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OT: City of Detroit files for bankruptcy (Ch 9, ~$20 b debt restructuring sought)

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07-22-2013, 05:56 PM
  #226
Fugu
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Originally Posted by RedWingsNow View Post
I'd love to see someone challenge this corporate welfare scheme.
Why is it that people have no problem investing hundreds of millions of dollars so that the rich can get richer...
The trickledown effect here is pretty weak. A bunch of service industry jobs (minimum wage, part time) get created.

I really don't like the idea of investing public money in a private profit scheme.

What's the alternative? It's around $13 MM per year? The production jobs have already been lost, in the city and state, and that's not coming back. So let's say the Ilitches buy land in one of the suburbs and finance just an arena on their own (say $300 MM or so), as the Wings will have to play somewhere. Does this help or hurt Detroit?

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07-22-2013, 06:28 PM
  #227
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I agree 100 percent. Another thing is that Northwestern is non existant, or the most invisible of the big 10 school. Michigan is one of the top 10 schools in the country. There has to be something to show for that to the state.
Northwestern has what around 7,000 undergraduates. They are basically 1/5 the size of the next closest B1G school. That is the huge difference, they are leaders within the conference in terms of academic sharing and their standing with other members who know good and well their importance. University of Chicago also remains in the academic sharing portion of the conference even after giving up on sports making way for MSU. Those are important to school Presidents and faculty. Part of the reason Notre Dame's faculty has voted in favor of joining the B1G on the last three occasions it was discussed. People poo-poo that angle of it, but it has massive importance to people that have a big stake in the direction of the conference.

Northwestern pumps significant value and money into the conference. But they don't bring the eyes and can be forgotten on any given Saturday. But I am quite sure the conference doesn't take them for granted and their contributions are valued by other members. It's a fabulous University, an Original 6 member and a crown jewel for the conference, even if fans don't appreciate their value or find it visible at all times.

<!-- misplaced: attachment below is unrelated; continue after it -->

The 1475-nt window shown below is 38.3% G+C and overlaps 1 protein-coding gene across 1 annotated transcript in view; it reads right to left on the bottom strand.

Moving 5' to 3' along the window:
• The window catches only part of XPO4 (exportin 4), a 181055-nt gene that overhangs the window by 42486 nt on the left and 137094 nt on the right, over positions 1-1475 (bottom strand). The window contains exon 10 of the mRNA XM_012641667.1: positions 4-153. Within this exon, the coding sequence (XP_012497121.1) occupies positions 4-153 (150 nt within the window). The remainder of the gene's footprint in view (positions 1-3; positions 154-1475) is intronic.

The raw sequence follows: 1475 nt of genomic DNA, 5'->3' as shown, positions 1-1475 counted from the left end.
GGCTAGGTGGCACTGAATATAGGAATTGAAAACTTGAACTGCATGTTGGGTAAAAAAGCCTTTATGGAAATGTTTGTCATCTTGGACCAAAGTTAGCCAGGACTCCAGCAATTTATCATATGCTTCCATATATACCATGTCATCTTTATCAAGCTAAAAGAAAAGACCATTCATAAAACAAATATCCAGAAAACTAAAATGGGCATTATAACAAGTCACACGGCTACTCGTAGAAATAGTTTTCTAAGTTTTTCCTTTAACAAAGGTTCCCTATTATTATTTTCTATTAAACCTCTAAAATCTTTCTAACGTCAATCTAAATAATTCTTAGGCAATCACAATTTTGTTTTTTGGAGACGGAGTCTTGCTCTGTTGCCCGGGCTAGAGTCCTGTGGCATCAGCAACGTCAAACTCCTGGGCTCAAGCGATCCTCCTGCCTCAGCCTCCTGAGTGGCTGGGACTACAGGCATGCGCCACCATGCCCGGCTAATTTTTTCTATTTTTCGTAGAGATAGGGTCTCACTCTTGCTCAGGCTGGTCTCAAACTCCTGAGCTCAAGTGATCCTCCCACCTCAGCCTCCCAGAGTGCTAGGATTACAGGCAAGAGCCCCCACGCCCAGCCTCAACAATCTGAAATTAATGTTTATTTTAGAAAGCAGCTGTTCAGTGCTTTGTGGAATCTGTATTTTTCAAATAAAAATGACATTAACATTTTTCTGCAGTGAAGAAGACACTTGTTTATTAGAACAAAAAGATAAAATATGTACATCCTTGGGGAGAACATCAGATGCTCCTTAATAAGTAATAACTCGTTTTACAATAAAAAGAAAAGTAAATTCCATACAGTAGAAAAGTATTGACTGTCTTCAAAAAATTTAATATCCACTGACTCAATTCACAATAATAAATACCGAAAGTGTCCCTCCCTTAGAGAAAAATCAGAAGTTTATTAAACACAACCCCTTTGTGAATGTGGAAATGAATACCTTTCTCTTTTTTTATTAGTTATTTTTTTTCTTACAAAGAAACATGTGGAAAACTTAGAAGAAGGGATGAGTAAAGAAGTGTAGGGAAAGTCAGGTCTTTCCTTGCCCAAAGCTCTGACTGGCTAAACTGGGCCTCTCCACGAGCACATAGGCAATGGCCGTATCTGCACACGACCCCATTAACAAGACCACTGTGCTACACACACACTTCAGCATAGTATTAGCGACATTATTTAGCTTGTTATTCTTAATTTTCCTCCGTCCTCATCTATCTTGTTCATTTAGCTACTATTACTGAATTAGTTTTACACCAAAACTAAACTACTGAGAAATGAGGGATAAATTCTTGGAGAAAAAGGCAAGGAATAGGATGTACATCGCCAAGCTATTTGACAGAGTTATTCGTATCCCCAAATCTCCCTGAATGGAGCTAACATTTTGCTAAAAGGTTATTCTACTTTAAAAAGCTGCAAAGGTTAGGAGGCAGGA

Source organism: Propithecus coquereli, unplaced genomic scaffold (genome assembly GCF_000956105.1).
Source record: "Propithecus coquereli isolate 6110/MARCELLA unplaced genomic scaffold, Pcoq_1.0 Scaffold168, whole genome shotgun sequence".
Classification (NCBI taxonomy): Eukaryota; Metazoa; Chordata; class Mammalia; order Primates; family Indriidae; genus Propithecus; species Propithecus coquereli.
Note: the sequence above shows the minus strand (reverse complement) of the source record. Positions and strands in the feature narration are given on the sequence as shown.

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What's the alternative? It's around $13 MM per year? The production jobs have already been lost, in the city and state, and that's not coming back. So let's say the Ilitches buy land in one of the suburbs and finance just an arena on their own (say $300 MM or so), as the Wings will have to play somewhere. Does this help or hurt Detroit?
A big part of why I don't understand some of the anger on this subject. So many say well just make Ilitch pay for it himself, why? He will find other partners that understand the value of this project or are willing to help in some part to bring this to their suburb. He found the funds and a way to do it within Detroit and is tapping into a legal avenue that is designed for just this function. Keep in mind the value of having a good concert venue in Detroit, which currently seeds almost all winter revenue to the Palace out in Auburn Hills in terms of events. Only rarely getting a boost at Ford Field, Comerica or JLA.

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07-22-2013, 11:36 PM
  #228
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Originally Posted by Fugu View Post
What's the alternative? It's around $13 MM per year? The production jobs have already been lost, in the city and state, and that's not coming back. So let's say the Ilitches buy land in one of the suburbs and finance just an arena on their own (say $300 MM or so), as the Wings will have to play somewhere. Does this help or hurt Detroit?
There's no shortage of jobs for 3-hours a night, 50 nights a year, $8.50 an hour.
These jobs are subsidized by taxpayers as it is, because they don't pay a living wage, so we pay for their foodstamps, housing and other subsidies.


If a sports owner wants to move his team and wants to blackmail a city, call his bluff.
Do you think the Detroit Red Wings really makes much of a difference to the average Detroit resident? Hell no.

Why in the **** should a penny of someone's taxes go to fund a Mike Ilitch project?

If he can't make it work, he should get out of the business.

It's time to right-size professional sports. **** these owners. They don't mind canceling the season on fans to bust some players.

Why the **** should I fund their BS?

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Old
07-22-2013, 11:43 PM
  #229
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Quote:
Originally Posted by The Zetterberg Era View Post
Northwestern has what around 7,000 undergraduates. They are basically 1/5 the size of the next closest B1G school. That is the huge difference, they are leaders within the conference in terms of academic sharing and their standing with other members who know good and well their importance. University of Chicago also remains in the academic sharing portion of the conference even after giving up on sports making way for MSU. Those are important to school Presidents and faculty. Part of the reason Notre Dame's faculty has voted in favor of joining the B1G on the last three occasions it was discussed. People poo-poo that angle of it, but it has massive importance to people that have a big stake in the direction of the conference.